New guidance published on previously unassessed periods of care for continuing healthcare

The Continuing Healthcare Alliance (CHA) urges families to know their rights as new guidance published could see "no win, no fee" companies cash in on backdated care claims.

The CHA is a group of organisations and charities campaigning to improve NHS continuing healthcare (CHC). It has called for people to familiarise themselves with their rights as the Department of Health and Social Care (DHSC) issues new guidelines.

The CHA is made up of organisations including Parkinson’s UK, Age UK, the Spinal Injuries Association, Dementia UK, the Alzheimer’s Society and Marie Curie. It has input to the revised DHSC guidelines on Previously Unassessed Periods of Care (PUPoC).

Some people with long-term complex health needs qualify for free care arranged and funded solely by the NHS. This is known as NHS continuing healthcare or CHC. It can be provided in a variety of settings outside hospital, including a home or care home.

Find more information on CHC on the NHS England website.

Updated guidelines

These new PUPoC guidelines enable Integrated Care Boards (ICBs) to consider eligibility for a past period of CHC, even for those who did not apply, but think they are entitled to funding.

The updated guidelines include:

  • the transfer of responsibility from the applicant to the ICB to gather the relevant care records and documentation.
  • responsibility for making a direct referral if they are not the correct commissioning body.
  • the introduction of a 12-month timescale to make sure all cases are completed in a timely fashion.

"No win no fee" concerns

The CHA is warning people to think carefully before applying for the funding, and to seek advice from one of the organisations in the Alliance, before they make any applications.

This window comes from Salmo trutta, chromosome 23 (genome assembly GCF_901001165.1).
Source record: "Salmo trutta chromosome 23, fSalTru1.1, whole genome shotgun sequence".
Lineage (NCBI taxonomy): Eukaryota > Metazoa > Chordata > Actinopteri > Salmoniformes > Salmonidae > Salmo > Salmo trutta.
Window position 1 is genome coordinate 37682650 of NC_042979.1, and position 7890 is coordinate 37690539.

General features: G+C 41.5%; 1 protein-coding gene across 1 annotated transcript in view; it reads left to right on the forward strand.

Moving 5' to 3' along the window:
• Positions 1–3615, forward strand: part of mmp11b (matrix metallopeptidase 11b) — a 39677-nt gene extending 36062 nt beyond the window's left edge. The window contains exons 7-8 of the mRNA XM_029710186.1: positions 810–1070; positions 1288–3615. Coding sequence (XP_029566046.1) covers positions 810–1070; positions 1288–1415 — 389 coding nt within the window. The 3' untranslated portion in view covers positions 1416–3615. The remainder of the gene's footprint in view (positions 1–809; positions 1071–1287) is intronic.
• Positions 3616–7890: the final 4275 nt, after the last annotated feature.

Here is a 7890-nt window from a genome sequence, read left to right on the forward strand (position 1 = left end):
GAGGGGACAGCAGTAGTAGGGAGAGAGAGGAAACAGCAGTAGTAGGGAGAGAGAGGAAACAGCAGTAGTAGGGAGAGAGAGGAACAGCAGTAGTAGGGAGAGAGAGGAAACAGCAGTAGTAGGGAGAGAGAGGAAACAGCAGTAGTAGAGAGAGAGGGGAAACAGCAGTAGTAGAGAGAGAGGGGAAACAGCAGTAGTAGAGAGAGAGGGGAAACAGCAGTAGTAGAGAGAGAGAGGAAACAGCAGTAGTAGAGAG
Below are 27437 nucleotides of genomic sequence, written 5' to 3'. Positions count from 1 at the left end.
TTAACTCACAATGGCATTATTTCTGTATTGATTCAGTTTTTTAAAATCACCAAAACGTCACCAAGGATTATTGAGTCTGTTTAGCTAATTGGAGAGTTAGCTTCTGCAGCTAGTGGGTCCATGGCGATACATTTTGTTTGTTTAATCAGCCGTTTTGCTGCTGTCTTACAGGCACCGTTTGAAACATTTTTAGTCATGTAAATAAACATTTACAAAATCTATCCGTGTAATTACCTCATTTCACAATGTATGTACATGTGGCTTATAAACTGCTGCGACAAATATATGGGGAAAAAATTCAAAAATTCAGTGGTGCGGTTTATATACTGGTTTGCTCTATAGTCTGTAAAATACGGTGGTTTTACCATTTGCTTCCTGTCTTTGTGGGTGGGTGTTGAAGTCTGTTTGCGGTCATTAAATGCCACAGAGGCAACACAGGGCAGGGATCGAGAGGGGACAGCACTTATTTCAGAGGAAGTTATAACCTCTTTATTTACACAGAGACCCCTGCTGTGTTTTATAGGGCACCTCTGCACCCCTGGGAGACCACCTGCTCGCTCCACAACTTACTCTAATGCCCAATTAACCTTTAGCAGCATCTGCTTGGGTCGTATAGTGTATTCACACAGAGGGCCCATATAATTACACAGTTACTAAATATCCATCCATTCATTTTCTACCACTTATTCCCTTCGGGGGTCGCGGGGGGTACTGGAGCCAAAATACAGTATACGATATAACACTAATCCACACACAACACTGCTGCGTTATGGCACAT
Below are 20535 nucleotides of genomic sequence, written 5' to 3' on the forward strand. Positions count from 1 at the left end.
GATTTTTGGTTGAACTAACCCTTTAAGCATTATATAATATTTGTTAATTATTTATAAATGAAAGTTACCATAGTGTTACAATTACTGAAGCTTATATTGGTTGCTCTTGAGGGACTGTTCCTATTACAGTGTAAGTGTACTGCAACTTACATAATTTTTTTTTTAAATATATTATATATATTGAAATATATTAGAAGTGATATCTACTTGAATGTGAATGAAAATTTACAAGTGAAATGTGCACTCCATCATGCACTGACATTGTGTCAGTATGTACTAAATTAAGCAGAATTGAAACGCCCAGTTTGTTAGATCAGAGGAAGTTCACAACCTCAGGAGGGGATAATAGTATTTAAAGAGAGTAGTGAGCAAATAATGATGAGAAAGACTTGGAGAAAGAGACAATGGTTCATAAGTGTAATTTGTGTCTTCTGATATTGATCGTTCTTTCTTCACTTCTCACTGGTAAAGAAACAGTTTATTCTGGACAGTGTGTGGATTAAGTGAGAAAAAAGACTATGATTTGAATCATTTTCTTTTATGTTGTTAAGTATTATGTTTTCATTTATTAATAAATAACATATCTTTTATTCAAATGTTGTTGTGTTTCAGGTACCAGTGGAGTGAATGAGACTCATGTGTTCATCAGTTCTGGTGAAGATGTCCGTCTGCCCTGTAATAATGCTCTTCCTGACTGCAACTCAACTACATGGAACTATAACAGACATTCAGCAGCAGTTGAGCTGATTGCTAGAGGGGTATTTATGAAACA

After 2012, the NHS received nearly 60,000 new retrospective claims. 51,000 applications (85%) were deemed ineligible, and fewer than 600 applications (10%) were approved as being eligible for funding.

A flurry of "no win, no fee" claims firms cashed in on vulnerable families. These firms were ill-informed of the assessment process, mismanaged expectations and encouraged applications regardless of spiralling legal costs, even though they knew only a small percentage would be successful.

In some cases, the assessments took up to 10 years to complete. Locking families into "no win, no fee" contracts and making people unable to end their claim without paying a fee, and also being powerless to recover their care records.

The CHA therefore recommends caution before starting the application process.

Laura Cockram, Head of Campaigns at Parkinson’s UK and co-ordinator of the CHA, said:

"Most CHC applications are made at an already difficult and emotional time. It can be a long, taxing process. As an Alliance, we recommend applicants familiarise themselves with their rights both when they start the application, and seek qualified support, where possible."

To help combat the issue, the CHA works with the Parliamentary and Health Service Ombudsman and has campaigned for improvements to the system. They also recently inputted to the update of the latest guideline.

Dan Harbour, Managing Director of social enterprise Beacon CHC, said:

"We absolutely encourage people to apply for retrospective CHC funding where they believe they have a legitimate case.

"However, it is crucial that individuals are aware of and understand their rights. Due to the highly specialised nature of CHC, if you feel that you need advocacy or representation it is vital that you find an organisation with the right expertise in the field to support you.

"Bear in mind that no firm, regardless of credentials or experience, can guarantee a favourable outcome to an application. Free information and resources are available to support those who don’t require representation."

Information and support

For further information, in-depth guidance and free resources on NHS funding for PUPoC, visit Beacon's website.